13 July 2011 16:05 [Source: ICIS news]
“Is the entire picture rosy? Well, maybe not,” said one Indonesian producer, who also has operations in
The new processes are a result of significant legal changes in the region. Government laws have been set to help minimise environmental damage, like deforestation and greenhouse gas emissions, from the palm oil sector, and maximise sustainability. Additionally, the lack of highly-skilled legal professionals to navigate the new processes will have a short-term impact on palm oil growth in the region, thereby stagnating fertilizer consumption locally – but only for a few years.
“As the big boys [get used to the new government standards], the small guys will follow,” said the producer.
These developments are just a few of the challenges listed in a US Department of Agriculture (USDA) June 2011 report, which indicates that Malaysia’s three-decade long palm oil growth trend is set to decline, soon after it reaches its peak production in 2020.
Since the financial recession of 2008, crop yields have dropped dramatically. The USDA says this is due to decreased fertilizer use, adverse weather and high crop prices, which have led to sub-optimal crop cultivation.
Instead of replanting new trees which would – in time – produce higher crop yields, plantations have opted to continue harvesting from trees that have matured past their optimal crop production.
But fertilizer imports are on the rise for the southeast Asia region as a whole, according to producers. Several confirmed that their fertilizer application and purchasing habits have not changed, and in fact have grown since 2008.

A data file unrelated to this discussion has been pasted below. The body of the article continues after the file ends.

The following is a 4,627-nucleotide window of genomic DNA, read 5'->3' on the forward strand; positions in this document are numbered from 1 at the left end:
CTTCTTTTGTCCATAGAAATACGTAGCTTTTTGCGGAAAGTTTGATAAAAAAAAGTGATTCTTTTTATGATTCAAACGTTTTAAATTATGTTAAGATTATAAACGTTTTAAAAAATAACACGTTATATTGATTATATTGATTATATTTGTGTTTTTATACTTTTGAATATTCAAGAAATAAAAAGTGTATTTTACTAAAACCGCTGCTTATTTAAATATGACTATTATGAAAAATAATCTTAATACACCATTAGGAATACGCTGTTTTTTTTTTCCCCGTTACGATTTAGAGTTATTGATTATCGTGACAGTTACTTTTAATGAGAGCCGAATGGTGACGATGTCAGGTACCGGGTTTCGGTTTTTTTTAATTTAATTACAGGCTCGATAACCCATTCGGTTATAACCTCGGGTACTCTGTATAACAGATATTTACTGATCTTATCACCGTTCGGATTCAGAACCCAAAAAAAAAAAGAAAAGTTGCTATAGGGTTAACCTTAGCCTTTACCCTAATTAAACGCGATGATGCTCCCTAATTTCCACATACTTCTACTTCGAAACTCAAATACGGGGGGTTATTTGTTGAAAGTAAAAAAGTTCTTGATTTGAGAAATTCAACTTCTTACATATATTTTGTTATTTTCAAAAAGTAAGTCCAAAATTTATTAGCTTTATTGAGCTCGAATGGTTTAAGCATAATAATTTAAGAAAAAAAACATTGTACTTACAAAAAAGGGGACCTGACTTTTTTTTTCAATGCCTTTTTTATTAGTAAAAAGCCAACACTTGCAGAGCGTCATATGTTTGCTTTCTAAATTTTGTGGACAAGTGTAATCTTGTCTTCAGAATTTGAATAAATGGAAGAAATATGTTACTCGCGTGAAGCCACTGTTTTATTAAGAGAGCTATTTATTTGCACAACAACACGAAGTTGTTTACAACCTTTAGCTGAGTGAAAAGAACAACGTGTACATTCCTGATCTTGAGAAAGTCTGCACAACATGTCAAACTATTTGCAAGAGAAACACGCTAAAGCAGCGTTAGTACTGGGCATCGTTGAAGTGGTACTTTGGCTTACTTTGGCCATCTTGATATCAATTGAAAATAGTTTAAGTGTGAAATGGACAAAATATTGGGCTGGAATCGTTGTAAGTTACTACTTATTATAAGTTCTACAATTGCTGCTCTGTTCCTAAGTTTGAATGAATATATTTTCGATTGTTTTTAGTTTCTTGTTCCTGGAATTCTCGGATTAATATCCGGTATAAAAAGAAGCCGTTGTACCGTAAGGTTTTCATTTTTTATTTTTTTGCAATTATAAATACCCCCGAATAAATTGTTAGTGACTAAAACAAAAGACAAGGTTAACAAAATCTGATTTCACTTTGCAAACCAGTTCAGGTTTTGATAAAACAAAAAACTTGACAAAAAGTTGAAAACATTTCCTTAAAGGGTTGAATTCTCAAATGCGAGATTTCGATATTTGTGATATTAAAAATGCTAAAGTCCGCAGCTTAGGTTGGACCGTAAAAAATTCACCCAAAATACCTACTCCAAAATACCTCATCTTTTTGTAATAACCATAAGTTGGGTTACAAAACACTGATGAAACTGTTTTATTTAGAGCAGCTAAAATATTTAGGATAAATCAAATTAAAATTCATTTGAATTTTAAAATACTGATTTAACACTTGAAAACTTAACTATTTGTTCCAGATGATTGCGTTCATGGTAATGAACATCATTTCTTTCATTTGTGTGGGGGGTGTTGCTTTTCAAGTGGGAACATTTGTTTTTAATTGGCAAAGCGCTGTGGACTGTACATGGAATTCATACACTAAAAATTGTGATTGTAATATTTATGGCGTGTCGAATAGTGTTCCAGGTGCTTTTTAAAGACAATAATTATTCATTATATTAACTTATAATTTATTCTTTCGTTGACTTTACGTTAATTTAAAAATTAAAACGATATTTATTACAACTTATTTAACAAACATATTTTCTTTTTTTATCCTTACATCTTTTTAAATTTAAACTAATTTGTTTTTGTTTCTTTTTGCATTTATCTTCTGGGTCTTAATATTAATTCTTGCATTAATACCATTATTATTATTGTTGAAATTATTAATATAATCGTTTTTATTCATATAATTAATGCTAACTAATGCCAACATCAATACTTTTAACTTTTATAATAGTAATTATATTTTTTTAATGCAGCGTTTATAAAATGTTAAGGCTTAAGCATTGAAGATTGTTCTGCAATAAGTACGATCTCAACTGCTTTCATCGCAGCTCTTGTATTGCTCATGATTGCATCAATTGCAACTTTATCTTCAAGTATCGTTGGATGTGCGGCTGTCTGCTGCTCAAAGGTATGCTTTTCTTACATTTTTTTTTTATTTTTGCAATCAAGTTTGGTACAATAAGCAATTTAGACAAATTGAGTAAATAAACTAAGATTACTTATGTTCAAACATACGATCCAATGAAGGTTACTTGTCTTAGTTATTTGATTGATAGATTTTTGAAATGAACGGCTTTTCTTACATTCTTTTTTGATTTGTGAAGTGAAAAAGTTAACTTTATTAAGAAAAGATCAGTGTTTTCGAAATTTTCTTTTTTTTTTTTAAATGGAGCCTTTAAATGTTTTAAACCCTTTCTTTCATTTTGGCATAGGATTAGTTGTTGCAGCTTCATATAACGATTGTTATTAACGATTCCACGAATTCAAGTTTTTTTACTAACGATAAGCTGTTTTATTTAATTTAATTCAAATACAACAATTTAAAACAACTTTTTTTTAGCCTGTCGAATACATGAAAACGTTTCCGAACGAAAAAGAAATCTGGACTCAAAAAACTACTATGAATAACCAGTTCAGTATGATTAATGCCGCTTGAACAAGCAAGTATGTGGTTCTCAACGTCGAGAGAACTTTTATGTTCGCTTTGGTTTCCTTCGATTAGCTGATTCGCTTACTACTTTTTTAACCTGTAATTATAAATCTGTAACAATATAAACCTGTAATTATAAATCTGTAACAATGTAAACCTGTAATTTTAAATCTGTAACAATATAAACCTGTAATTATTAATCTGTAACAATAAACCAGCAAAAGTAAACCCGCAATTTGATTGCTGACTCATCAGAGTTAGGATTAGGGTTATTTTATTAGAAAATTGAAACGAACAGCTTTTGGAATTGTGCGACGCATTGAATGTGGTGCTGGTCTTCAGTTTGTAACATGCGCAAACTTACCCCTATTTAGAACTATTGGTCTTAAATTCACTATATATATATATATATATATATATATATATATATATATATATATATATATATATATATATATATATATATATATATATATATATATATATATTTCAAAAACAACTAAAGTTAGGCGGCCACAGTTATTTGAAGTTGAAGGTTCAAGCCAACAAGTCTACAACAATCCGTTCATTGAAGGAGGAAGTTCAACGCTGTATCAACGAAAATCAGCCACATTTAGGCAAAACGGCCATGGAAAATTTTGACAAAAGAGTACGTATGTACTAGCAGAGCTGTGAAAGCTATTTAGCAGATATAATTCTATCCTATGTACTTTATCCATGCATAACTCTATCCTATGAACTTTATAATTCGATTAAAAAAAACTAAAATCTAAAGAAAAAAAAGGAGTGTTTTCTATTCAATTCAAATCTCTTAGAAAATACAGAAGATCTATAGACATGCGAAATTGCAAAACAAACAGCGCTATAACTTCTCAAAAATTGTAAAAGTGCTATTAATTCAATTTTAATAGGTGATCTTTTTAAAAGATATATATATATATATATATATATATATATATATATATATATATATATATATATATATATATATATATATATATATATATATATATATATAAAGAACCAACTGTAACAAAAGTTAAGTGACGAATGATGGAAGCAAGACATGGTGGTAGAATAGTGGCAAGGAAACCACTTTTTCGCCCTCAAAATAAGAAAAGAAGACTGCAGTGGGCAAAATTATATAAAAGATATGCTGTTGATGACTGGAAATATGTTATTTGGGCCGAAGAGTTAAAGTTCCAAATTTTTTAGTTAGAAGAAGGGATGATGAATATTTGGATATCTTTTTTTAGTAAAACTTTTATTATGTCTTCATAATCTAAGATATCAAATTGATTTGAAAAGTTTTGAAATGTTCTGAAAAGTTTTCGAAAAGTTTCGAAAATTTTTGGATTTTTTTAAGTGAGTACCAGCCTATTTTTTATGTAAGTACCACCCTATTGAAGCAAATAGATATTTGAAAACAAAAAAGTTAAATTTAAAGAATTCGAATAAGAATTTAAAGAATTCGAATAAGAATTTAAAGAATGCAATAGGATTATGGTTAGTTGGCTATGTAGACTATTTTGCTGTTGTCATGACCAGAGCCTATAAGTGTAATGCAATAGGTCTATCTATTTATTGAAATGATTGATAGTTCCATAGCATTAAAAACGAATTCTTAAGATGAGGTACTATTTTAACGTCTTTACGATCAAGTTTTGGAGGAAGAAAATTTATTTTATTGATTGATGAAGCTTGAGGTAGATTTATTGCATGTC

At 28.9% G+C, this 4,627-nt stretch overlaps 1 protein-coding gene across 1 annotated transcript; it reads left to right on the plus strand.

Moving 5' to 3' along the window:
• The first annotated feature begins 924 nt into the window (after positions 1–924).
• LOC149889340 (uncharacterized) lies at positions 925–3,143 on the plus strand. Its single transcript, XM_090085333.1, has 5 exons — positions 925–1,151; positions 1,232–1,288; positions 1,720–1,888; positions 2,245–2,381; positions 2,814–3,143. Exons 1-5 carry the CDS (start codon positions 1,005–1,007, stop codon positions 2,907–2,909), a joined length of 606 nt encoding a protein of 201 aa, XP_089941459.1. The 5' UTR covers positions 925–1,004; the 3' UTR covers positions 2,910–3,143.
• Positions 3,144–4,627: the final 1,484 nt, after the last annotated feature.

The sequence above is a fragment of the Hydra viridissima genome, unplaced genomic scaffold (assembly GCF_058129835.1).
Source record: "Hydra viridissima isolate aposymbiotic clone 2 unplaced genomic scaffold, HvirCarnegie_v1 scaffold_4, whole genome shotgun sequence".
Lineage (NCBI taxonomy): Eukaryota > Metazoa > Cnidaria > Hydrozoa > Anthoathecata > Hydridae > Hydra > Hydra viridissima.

“There’s not much [plantation land] in
Beyond this, the high price for palm oil crops and a strong demand for edible oils and biodiesel feedstock are driving company expansions elsewhere, shifting and increasing fertilizer demand in new places.
Other palm oil giants, such as Sinar Mar and Olam International, have set their sights on
But the unique aspect of palm oil plantations is that they provide a long-term producing, high-yield crop that does not have a particular off-season – which would also require consistent, year-round applications of fertilizer imports.
“It’s a 15-plus year investment, and a long term commitment,” a Malaysian producer said.
Similarly, there is also concern over the long-term impact of taking land away from local community farmers. However, advocates of African expansion argue that plantations will increase job opportunities for low-skilled labourers and improve exports, while contributing positively to the country’s balance of trade.
Also, producers say palm oil production for these African regions would not be mechanized – as southeast Asia’s processes are generally not mechanized. That means the type of agricultural development envisioned would not result in rapid urban migration – as was the case during
“We definitely see Africa as a region for potential growth,” said a representative of Arab Potash Company, a fertilizer producer in
Statistics show there is room for such growth. In 2008, fertilizer consumption for the entire African continent, of roughly 1bn people, was reported at 2.9bn nutrient tonnes, according to International Fertilizer Association data. That same year
But the growth presents a massive challenge as well.
Another possible consequence of agricultural expansion in
“The only problem [about African demand increases] is that SOP is sold at a premium,” said a European SOP producer. “Someone has to pay for it, and places like
Despite this, Indonesian producers say current events are promising. The fact that the agricultural industry in
All these positive aspects could set
“Let’s keep our fingers crossed that
($1 = €0.71)
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